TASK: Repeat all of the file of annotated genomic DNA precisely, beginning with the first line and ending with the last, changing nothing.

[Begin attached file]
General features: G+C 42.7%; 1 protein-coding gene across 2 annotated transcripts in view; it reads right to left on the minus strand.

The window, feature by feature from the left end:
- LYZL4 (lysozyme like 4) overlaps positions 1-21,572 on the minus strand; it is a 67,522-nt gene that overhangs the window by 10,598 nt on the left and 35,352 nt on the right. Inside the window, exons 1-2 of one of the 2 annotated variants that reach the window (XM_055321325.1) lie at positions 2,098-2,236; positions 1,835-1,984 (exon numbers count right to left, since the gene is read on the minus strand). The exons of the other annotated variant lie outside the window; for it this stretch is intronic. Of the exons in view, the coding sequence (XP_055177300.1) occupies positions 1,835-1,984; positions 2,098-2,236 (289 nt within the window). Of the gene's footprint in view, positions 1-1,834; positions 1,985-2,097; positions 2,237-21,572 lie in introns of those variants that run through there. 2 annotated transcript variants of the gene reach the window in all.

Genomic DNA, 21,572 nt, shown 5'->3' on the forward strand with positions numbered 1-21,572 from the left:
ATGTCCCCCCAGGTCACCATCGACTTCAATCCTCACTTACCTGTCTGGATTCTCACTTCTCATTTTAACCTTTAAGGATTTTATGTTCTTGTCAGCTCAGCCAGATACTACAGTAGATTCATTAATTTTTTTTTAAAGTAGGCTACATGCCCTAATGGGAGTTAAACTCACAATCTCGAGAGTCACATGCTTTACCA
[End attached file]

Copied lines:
General features: G+C 42.7%; 1 protein-coding gene across 2 annotated transcripts in view; it reads right to left on the minus strand.

The window, feature by feature from the left end:
- LYZL4 (lysozyme like 4) overlaps positions 1-21,572 on the minus strand; it is a 67,522-nt gene that overhangs the window by 10,598 nt on the left and 35,352 nt on the right. Inside the window, exons 1-2 of one of the 2 annotated variants that reach the window (XM_055321325.1) lie at positions 2,098-2,236; positions 1,835-1,984 (exon numbers count right to left, since the gene is read on the minus strand). The exons of the other annotated variant lie outside the window; for it this stretch is intronic. Of the exons in view, the coding sequence (XP_055177300.1) occupies positions 1,835-1,984; positions 2,098-2,236 (289 nt within the window). Of the gene's footprint in view, positions 1-1,834; positions 1,985-2,097; positions 2,237-21,572 lie in introns of those variants that run through there. 2 annotated transcript variants of the gene reach the window in all.

Genomic DNA, 21,572 nt, shown 5'->3' on the forward strand with positions numbered 1-21,572 from the left:
ATGTCCCCCCAGGTCACCATCGACTTCAATCCTCACTTACCTGTCTGGATTCTCACTTCTCATTTTAACCTTTAAGGATTTTATGTTCTTGTCAGCTCAGCCAGATACTACAGTAGATTCATTAATTTTTTTTTAAAGTAGGCTACATGCCCTAATGGGAGTTAAACTCACAATCTCGAGAGTCACATGCTTTACCA